January is perfect for assessing your collection of saved seeds and making plans for the next round of gardening. If you enjoy starting your own vegetables and annual flowers, order seeds from catalogs now to get them before you need them, at the end of January or early February.
My least favorite winter task is watering, but in this dry winter, we must water to keep plants healthy. Vegetable gardens planted in the fall with winter greens, broccoli, onions and garlic will not thrive unless watered.
Water vegetables when the top one to two inches of soil have dried out, and moisten the soil to a depth of 8 to 12 inches. Perennial plants that grow and bloom in winter, which includes most native plants, will also need regular watering. Plants that go mostly dormant in winter, such as roses and fruit trees, still need some water to stay healthy. And frost-tender plants like citrus need to be kept well-hydrated to help them fend off frost damage.
In our climate, January is historically the coldest month. However, we can hope that we will not be repeating December’s run of below-freezing nights. Be sure to protect tender plants when frost threatens.
If the rains do come, expect an increase in weed growth. Control weeds while they are small, hoeing or pulling them out. Whenever possible, use mulches to control weeds and conserve soil moisture. If you use organic mulches, the material will break down over time and improve your soil.
Insect pests tend to be less of a problem in cold weather, but I noticed that aphids on my cauliflower and broccoli survived December’s frigid temperatures. Control these plant-sucking pests by spraying them off with water. Vegetables tolerate a few aphids, but these insects seem to multiply quickly if not addressed early.
Deciduous fruit trees should be dormant now, with all leaves gone. Now is the time to prune and shape them. First remove all broken, diseased or dead wood, then look at the tree from all sides and tackle pruning for shape and for fruit. Different types of fruit trees require different amounts of pruning, so consult a knowledgeable tree source if you do not know how much growth to remove.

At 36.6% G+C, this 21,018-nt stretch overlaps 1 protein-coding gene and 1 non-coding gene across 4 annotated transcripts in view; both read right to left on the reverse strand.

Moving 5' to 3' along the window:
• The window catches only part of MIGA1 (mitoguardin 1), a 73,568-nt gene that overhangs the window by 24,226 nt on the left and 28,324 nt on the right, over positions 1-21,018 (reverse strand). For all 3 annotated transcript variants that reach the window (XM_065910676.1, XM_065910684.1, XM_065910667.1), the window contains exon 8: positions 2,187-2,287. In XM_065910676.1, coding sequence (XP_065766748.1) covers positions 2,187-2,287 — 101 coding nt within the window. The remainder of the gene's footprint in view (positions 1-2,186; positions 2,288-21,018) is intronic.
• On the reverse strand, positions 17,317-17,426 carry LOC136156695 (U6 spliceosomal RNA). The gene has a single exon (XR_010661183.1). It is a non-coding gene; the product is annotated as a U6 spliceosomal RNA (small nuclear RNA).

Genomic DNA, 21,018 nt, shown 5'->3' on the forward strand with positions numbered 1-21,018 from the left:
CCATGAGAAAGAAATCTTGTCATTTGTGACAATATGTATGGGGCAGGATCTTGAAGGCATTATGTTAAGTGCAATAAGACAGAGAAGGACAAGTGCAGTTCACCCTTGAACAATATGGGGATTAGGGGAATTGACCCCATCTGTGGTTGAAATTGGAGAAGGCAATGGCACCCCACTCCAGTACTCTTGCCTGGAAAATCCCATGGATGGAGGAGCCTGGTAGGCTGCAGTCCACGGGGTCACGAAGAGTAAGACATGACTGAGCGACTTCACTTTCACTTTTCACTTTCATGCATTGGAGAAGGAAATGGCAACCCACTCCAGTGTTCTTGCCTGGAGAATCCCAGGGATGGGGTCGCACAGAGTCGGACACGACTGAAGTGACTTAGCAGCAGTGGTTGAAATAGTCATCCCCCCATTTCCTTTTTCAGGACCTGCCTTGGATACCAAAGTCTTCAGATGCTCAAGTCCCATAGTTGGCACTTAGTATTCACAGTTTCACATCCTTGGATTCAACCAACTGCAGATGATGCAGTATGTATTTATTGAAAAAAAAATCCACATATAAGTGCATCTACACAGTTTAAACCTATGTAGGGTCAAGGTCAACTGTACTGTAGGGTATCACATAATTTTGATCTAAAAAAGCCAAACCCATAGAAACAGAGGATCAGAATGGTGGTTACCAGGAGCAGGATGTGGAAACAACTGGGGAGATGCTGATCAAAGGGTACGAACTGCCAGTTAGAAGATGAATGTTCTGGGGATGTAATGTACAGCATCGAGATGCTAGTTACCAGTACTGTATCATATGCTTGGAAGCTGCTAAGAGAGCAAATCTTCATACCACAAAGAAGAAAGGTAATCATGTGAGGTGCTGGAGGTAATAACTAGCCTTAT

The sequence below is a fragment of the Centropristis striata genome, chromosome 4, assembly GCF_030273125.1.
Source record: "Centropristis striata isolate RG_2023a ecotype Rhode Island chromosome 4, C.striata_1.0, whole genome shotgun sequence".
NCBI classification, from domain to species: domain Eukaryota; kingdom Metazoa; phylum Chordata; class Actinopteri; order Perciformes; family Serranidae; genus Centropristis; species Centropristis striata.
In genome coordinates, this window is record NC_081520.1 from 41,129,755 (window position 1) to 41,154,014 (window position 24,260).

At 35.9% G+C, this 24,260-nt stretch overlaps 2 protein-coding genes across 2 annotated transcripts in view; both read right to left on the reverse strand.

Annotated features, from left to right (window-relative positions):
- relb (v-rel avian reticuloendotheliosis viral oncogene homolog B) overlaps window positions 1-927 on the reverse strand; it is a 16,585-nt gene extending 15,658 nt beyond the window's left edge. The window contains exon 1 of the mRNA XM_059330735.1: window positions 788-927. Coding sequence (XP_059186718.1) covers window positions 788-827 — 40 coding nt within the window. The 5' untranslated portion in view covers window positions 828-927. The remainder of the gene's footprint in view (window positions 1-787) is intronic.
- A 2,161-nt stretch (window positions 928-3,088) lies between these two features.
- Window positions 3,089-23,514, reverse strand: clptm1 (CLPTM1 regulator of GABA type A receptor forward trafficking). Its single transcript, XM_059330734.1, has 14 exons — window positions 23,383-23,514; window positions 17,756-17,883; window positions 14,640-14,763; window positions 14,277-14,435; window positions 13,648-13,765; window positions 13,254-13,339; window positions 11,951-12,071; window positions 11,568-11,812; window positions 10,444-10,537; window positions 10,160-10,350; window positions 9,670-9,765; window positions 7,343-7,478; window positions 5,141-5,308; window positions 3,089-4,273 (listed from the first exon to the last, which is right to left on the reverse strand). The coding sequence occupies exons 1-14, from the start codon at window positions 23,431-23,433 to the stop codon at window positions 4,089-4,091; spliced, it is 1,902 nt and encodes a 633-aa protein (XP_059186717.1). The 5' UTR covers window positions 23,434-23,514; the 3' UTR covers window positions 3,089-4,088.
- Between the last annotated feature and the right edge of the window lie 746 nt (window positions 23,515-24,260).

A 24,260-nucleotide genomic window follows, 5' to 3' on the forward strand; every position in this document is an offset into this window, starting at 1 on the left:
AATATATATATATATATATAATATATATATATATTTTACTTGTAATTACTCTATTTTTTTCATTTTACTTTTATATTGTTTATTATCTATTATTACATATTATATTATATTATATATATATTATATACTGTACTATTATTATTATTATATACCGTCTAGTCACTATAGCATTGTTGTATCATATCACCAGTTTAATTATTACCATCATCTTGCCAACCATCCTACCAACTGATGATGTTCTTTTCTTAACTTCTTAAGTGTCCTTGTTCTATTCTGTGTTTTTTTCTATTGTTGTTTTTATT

Winter is also the time to spray fruit trees to control pests. Copper-based fungicides control fungal diseases such as peach leaf curl and powdery mildew. Spray on a dry, wind-free day and be sure to follow all precautions on the product label. Dormant oil sprays can help control insect pests such as scale and mites by smothering their eggs. Delay spraying until close to bud break in late winter or early spring.
Nurseries have a good supply of bare-root fruit and shade trees now. Bare-root trees are an economical way to add to your orchard or beautify your landscape. Keep the roots moist after purchase and plant as soon as possible. When preparing the planting hole, do not amend the native soil too much. Add no more than 25 percent compost to the soil that covers the roots to encourage the roots to dig deeper for nutrients. Plant the crown of the tree higher than the soil surface to allow for settling over time and to keep the crown from being inundated with moisture during rainy periods. Mulch well, keeping the mulch four to six inches away from the trunk to prevent crown rot.
Bare-root choices also include roses, ornamental vines, artichokes, strawberries and asparagus. As you would for bare-root trees, keep the crown of the plant at or above soil level when planting.
Any vegetables you planted in fall are probably growing slowly now, but check them often for maturity and harvest as ready. These might include lettuces, parsnips, beets, carrots, cabbages, broccoli and radishes. You can get an early start on the spring planting season by sowing seeds now for kale, parsley, radishes and spinach. These crops can be direct-sown outdoors, while the brassicas (broccoli, cabbage, cauliflower) should be started indoors for transplanting next month.
Enjoy the slower pace of January gardening. And if you have any influence with the weather gods, have them send us some rain.
Workshop: Join Napa County Master Gardeners for a workshop on “Rose Pruning” on Saturday, January 18, from 10 a.m. to noon, at the University of California Cooperative Extension (address below). January is the best time to prune your roses. Come learn pruning techniques from a certified Rosarian. Bring your rose questions. Online registration (credit card only).Mail-in registration (cash or check only).
Napa County Master Gardeners welcome the public to visit their demonstration garden at Connolly Ranch on Thursdays, from 11:00 a.m. until 1 p.m., except the last Thursday of the month. Connolly Ranch is at 3141 Browns Valley Road at Thompson Avenue in Napa. Enter on Thompson Avenue.
Master Gardeners are volunteers who help the University of California reach the gardening public with home gardening information. Napa County Master Gardeners ( http://ucanr.org/ucmgnapa/) are available to answer gardening questions in person or by phone, Monday, Wednesday and Friday, 9 a.m. to Noon, at the U. C. Cooperative Extension office, 1710 Soscol Avenue, Suite 4, Napa, 707-253-4143, or from outside City of Napa toll-free at 877-279-3065. Or e-mail your garden questions by following the guidelines on our web site. Click on Napa, then on Have Garden Questions? Find us on Facebook under UC Master Gardeners of Napa County.